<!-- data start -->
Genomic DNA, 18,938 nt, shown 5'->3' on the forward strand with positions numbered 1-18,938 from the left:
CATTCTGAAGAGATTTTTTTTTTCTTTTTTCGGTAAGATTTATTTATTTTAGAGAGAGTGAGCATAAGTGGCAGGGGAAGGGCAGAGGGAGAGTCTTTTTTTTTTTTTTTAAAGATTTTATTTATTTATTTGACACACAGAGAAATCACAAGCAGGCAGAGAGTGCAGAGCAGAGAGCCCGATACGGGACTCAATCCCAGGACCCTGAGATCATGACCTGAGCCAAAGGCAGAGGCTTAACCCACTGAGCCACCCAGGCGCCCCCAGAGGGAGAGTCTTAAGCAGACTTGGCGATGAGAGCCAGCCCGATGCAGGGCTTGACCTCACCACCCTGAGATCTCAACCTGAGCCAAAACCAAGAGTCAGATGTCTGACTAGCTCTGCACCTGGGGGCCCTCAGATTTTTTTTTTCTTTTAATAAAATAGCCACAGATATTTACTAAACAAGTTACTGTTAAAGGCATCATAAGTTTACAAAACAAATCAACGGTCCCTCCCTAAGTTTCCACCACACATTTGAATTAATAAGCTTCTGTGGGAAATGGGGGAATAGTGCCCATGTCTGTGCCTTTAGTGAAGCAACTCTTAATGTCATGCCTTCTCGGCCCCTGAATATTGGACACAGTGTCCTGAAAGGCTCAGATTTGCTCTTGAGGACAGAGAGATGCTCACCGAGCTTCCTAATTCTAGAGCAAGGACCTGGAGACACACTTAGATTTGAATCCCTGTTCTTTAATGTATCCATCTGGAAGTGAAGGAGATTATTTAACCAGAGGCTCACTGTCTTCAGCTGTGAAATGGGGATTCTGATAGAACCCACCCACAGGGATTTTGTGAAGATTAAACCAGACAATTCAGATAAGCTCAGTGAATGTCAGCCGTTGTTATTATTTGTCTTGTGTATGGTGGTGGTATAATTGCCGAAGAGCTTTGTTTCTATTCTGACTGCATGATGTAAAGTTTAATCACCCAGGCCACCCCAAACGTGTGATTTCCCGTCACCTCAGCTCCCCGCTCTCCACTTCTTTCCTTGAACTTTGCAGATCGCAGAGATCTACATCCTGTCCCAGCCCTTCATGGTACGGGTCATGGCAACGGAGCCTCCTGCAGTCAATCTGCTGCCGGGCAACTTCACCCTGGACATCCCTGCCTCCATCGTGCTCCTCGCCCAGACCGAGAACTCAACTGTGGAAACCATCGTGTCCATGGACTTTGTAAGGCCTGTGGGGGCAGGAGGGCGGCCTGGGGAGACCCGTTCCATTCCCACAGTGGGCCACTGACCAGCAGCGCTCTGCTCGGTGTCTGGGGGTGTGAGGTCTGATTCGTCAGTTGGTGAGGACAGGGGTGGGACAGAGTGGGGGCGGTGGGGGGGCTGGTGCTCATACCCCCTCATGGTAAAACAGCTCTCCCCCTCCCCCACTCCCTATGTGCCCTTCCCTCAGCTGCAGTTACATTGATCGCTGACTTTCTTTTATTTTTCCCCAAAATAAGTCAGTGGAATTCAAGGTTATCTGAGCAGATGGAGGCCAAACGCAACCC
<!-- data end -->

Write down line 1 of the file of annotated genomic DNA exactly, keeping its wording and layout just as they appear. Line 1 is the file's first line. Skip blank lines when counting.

Genomic DNA, 18,938 nt, shown 5'->3' on the forward strand with positions numbered 1-18,938 from the left: